Aaron The Audiophile’s Top Ten EPs of 2015

2015 was a fantastic year for music. So many great albums from mainstream acts like Tame Impala, Failure, Local H and Steve Earle. On the indie side of things, bands like Brother O’ Brother, made their scorching debuts along with solid releases from The Super Weaks, Penguin, The Capones, and Wavves to name a few. All of these releases come together in what I believe to be one of the best years for music of the entire decade. With established artists testing the waters on new  music, and indie record labels on the rise, it seems as the single format is once again in full swing. Some of my favorite selections were released on vinyl EPs this year, and most being debuts, it’s almost as if the music industry is looking back to the days when the charts were flooded with actual singles instead of album cuts being selected to promote an album. With the year winding down and coming to a close, I have compiled a Top Ten list of my favorite EP-Only releases of the year. It wasn’t easy to narrow it down to just ten but here is what I go as of now.

10. The Lees Of Memory – Soft Places + Within A Dream II [SideOneDummy Records]

After putting out the best album of 2014 Sisyphus Saysthis shoegaze power-pop supergoup made of members of Superdrag and Slack, were not done. While working on their second LP due out in 2016, The Lees Of Memory decided to put out a limited numbered single for Record Store Day. Both songs feature all the noisy, thick layered, wall of guitars that dominated their debut album, but also hinted at new direction the band may or may not take on their follow LP. For experimental types, this EP sounds just as amazing at half speed as it does in normal…. read my full review HERE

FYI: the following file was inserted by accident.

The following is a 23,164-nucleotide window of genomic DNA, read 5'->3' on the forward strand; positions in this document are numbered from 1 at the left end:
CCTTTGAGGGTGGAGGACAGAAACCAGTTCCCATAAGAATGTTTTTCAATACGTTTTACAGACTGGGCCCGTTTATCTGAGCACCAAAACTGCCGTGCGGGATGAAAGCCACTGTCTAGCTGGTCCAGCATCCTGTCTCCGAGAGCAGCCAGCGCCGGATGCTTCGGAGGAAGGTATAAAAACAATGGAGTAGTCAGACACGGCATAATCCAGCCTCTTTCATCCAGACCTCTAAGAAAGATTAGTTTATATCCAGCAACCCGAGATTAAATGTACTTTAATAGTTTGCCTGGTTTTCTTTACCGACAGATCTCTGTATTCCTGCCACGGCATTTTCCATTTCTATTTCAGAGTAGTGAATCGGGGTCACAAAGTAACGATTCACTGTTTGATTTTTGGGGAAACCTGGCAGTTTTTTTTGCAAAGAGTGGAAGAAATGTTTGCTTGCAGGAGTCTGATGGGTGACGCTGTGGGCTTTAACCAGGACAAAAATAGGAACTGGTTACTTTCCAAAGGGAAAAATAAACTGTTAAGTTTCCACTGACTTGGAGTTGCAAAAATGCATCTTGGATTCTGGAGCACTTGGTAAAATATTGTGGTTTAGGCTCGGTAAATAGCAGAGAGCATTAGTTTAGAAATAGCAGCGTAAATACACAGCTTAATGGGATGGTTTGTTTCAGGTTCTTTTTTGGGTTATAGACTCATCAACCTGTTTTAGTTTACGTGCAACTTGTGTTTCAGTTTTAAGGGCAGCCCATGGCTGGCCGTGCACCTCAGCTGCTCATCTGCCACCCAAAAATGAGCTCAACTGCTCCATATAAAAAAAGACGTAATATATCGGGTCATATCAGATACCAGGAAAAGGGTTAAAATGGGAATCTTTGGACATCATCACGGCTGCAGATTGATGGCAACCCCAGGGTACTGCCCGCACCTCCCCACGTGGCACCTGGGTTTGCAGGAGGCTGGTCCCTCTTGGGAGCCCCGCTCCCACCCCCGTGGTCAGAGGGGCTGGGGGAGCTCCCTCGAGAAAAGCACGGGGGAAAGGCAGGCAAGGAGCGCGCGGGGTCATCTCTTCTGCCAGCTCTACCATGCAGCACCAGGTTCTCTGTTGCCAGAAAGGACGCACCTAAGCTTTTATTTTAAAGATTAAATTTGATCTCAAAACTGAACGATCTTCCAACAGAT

9. Shark? – Becky and Debbie [Old Flame Records]

Sounding like a strange, yet addicting combination of early Nirvana and the sarcastic pop sensibility of The Pixies, Shark? released on of this years most criminally underrated releases of the entire year. Becky and Debbie features the same tongue-in-cheek humor their previous 2013 LP Savior but now with a seemingly darker, brooding overtone. The EP closes with a killer rendition of Matchstick Men that is by far, my favorite cover of the song.

8. Beck – Dreams [Capitol Records]

He picked up a Grammy for Album Of The Year for 2014’s Morning Phase but as any fan of Beck already knows, sticking with a sound and vibe for his next release, would be boring and disrespectful to his career. Dropping the tortured acoustic folk singer vibe of his previous LP, on this go around Beck delivers a Prince-esque dance track that might be his most upbeat song in nearly a decade. Beck is back, but did he ever really leave?

 

7. The Nimbus – Fever [Flippin Records]

Fever is cold, gothic, mysterious and seductive in the same ways as the early days of Nine Inch Nails and the best best era of Depeche Mode. The Nimbus sound as if they are from an underbelly of crashed spacecraft on an alien planet, and not so much like what generally comes out of Austin Texas. Both tracks on this release prove that electronic based industrial music can be interesting again. Read my full review HERE

 

 

6. The Holy Motors – Slant Six [Jett Plastic Recordings & Greenway Records]